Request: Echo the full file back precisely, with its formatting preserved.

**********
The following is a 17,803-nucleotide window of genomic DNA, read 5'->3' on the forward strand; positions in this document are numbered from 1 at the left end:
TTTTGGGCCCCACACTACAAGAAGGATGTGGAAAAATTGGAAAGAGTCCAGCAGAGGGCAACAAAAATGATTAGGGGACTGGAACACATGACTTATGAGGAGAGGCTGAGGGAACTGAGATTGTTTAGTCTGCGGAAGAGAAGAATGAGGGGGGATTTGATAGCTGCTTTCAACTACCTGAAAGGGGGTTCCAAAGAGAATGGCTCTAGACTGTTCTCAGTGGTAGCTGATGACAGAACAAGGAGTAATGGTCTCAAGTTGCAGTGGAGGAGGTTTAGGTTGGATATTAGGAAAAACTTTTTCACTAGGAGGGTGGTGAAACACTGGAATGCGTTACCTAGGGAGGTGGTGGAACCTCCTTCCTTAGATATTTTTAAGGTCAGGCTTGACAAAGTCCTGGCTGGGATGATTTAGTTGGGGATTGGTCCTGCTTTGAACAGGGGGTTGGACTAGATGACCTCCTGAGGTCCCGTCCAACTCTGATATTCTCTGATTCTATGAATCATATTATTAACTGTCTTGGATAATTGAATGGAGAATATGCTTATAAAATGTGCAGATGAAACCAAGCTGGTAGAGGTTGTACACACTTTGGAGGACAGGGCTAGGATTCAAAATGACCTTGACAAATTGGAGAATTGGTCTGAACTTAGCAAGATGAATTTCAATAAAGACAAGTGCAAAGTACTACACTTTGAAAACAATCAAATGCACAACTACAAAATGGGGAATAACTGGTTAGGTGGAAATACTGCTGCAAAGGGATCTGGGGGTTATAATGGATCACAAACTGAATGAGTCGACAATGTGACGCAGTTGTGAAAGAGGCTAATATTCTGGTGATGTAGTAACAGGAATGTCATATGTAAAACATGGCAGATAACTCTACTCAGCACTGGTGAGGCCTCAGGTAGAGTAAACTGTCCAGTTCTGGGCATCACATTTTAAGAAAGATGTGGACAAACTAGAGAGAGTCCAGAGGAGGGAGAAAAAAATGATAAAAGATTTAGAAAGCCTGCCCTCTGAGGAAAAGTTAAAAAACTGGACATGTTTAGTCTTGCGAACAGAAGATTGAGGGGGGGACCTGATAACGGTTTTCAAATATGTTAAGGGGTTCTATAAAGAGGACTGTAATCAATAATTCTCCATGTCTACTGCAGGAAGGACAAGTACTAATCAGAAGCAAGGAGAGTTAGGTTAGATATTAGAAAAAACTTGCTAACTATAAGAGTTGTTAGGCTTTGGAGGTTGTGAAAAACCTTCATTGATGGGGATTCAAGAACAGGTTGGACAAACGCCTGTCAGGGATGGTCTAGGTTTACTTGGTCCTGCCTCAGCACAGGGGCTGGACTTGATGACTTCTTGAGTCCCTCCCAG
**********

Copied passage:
The following is a 17,803-nucleotide window of genomic DNA, read 5'->3' on the forward strand; positions in this document are numbered from 1 at the left end:
TTTTGGGCCCCACACTACAAGAAGGATGTGGAAAAATTGGAAAGAGTCCAGCAGAGGGCAACAAAAATGATTAGGGGACTGGAACACATGACTTATGAGGAGAGGCTGAGGGAACTGAGATTGTTTAGTCTGCGGAAGAGAAGAATGAGGGGGGATTTGATAGCTGCTTTCAACTACCTGAAAGGGGGTTCCAAAGAGAATGGCTCTAGACTGTTCTCAGTGGTAGCTGATGACAGAACAAGGAGTAATGGTCTCAAGTTGCAGTGGAGGAGGTTTAGGTTGGATATTAGGAAAAACTTTTTCACTAGGAGGGTGGTGAAACACTGGAATGCGTTACCTAGGGAGGTGGTGGAACCTCCTTCCTTAGATATTTTTAAGGTCAGGCTTGACAAAGTCCTGGCTGGGATGATTTAGTTGGGGATTGGTCCTGCTTTGAACAGGGGGTTGGACTAGATGACCTCCTGAGGTCCCGTCCAACTCTGATATTCTCTGATTCTATGAATCATATTATTAACTGTCTTGGATAATTGAATGGAGAATATGCTTATAAAATGTGCAGATGAAACCAAGCTGGTAGAGGTTGTACACACTTTGGAGGACAGGGCTAGGATTCAAAATGACCTTGACAAATTGGAGAATTGGTCTGAACTTAGCAAGATGAATTTCAATAAAGACAAGTGCAAAGTACTACACTTTGAAAACAATCAAATGCACAACTACAAAATGGGGAATAACTGGTTAGGTGGAAATACTGCTGCAAAGGGATCTGGGGGTTATAATGGATCACAAACTGAATGAGTCGACAATGTGACGCAGTTGTGAAAGAGGCTAATATTCTGGTGATGTAGTAACAGGAATGTCATATGTAAAACATGGCAGATAACTCTACTCAGCACTGGTGAGGCCTCAGGTAGAGTAAACTGTCCAGTTCTGGGCATCACATTTTAAGAAAGATGTGGACAAACTAGAGAGAGTCCAGAGGAGGGAGAAAAAAATGATAAAAGATTTAGAAAGCCTGCCCTCTGAGGAAAAGTTAAAAAACTGGACATGTTTAGTCTTGCGAACAGAAGATTGAGGGGGGGACCTGATAACGGTTTTCAAATATGTTAAGGGGTTCTATAAAGAGGACTGTAATCAATAATTCTCCATGTCTACTGCAGGAAGGACAAGTACTAATCAGAAGCAAGGAGAGTTAGGTTAGATATTAGAAAAAACTTGCTAACTATAAGAGTTGTTAGGCTTTGGAGGTTGTGAAAAACCTTCATTGATGGGGATTCAAGAACAGGTTGGACAAACGCCTGTCAGGGATGGTCTAGGTTTACTTGGTCCTGCCTCAGCACAGGGGCTGGACTTGATGACTTCTTGAGTCCCTCCCAG